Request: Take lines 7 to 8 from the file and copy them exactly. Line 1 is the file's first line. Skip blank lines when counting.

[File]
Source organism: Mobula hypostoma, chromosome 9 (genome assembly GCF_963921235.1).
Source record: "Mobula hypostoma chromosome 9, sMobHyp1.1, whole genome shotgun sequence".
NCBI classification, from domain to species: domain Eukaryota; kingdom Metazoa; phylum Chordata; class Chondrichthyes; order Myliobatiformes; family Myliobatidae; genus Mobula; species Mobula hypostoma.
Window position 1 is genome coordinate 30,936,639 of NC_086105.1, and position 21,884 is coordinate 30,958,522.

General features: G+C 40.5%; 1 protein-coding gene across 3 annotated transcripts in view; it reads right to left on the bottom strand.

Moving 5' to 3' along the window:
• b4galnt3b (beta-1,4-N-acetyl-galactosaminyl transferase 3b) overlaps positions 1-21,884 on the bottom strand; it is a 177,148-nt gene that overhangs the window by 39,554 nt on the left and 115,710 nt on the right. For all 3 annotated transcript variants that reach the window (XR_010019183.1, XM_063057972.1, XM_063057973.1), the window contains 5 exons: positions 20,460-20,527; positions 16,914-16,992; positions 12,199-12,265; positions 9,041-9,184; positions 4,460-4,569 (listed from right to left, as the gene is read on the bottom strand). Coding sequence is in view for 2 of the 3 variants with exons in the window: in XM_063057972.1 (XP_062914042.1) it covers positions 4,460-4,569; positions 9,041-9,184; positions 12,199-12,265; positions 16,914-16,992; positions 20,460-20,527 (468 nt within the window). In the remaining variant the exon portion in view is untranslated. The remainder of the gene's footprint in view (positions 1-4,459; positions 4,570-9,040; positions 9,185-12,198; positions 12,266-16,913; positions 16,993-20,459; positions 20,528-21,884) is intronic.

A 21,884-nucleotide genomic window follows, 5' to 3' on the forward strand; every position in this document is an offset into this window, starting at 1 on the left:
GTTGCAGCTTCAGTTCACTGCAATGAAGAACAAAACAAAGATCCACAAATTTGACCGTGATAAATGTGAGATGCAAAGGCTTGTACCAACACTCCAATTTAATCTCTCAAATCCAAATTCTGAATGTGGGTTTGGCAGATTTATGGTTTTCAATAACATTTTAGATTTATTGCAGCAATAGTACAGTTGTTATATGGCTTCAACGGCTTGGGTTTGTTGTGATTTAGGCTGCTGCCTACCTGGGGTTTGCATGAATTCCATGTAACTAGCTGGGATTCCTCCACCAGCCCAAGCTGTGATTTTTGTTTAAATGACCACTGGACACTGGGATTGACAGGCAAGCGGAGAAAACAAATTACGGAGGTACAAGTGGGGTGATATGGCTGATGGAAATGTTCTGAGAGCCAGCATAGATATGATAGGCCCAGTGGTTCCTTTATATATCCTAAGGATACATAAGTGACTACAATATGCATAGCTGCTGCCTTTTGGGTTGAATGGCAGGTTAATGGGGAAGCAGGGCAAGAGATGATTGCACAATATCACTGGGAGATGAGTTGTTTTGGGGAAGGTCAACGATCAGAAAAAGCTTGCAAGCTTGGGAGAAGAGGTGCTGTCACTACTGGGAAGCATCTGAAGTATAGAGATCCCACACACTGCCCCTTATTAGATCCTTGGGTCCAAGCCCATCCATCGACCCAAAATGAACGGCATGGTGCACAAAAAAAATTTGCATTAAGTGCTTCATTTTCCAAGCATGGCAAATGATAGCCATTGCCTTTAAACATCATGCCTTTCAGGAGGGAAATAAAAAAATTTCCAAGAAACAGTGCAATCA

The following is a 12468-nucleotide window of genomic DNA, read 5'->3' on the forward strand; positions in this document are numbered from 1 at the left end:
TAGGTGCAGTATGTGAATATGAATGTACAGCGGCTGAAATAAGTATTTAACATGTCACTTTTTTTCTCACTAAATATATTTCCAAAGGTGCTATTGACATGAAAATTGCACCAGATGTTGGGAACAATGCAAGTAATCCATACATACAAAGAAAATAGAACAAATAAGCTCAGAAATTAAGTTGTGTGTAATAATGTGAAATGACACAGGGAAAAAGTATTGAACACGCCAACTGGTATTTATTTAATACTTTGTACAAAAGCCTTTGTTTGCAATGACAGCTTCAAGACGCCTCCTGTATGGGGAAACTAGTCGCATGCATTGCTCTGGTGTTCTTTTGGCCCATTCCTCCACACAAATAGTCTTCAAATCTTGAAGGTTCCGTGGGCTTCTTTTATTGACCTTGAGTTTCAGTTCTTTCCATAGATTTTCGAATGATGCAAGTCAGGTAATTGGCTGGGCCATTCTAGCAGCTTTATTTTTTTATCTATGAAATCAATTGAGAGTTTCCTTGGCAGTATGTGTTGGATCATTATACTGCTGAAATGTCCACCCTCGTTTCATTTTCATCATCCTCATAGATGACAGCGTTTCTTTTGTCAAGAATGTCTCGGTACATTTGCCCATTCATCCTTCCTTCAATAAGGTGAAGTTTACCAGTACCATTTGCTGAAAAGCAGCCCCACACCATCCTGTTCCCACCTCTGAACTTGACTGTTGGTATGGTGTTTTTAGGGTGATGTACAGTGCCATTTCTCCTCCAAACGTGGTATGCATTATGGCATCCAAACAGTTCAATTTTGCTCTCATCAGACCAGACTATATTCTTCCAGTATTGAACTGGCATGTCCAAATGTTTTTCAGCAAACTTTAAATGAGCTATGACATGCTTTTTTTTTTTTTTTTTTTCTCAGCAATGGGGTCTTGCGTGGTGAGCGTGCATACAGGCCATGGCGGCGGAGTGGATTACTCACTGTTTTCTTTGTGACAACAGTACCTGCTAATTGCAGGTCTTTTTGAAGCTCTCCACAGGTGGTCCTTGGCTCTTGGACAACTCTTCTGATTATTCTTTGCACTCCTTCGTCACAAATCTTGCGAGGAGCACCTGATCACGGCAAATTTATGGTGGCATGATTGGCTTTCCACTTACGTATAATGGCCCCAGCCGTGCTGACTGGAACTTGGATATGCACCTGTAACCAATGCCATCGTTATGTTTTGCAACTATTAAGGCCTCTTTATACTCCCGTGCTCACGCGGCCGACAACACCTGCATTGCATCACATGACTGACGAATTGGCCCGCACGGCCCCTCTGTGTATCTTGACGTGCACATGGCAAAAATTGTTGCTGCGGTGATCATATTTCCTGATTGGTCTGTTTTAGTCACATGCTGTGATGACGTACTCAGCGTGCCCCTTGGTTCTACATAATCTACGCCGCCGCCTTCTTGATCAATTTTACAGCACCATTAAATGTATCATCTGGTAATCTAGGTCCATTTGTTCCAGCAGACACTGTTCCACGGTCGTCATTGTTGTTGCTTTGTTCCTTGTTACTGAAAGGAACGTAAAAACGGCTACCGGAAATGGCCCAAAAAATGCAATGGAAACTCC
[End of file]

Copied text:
• b4galnt3b (beta-1,4-N-acetyl-galactosaminyl transferase 3b) overlaps positions 1-21,884 on the bottom strand; it is a 177,148-nt gene that overhangs the window by 39,554 nt on the left and 115,710 nt on the right. For all 3 annotated transcript variants that reach the window (XR_010019183.1, XM_063057972.1, XM_063057973.1), the window contains 5 exons: positions 20,460-20,527; positions 16,914-16,992; positions 12,199-12,265; positions 9,041-9,184; positions 4,460-4,569 (listed from right to left, as the gene is read on the bottom strand). Coding sequence is in view for 2 of the 3 variants with exons in the window: in XM_063057972.1 (XP_062914042.1) it covers positions 4,460-4,569; positions 9,041-9,184; positions 12,199-12,265; positions 16,914-16,992; positions 20,460-20,527 (468 nt within the window). In the remaining variant the exon portion in view is untranslated. The remainder of the gene's footprint in view (positions 1-4,459; positions 4,570-9,040; positions 9,185-12,198; positions 12,266-16,913; positions 16,993-20,459; positions 20,528-21,884) is intronic.

A 21,884-nucleotide genomic window follows, 5' to 3' on the forward strand; every position in this document is an offset into this window, starting at 1 on the left: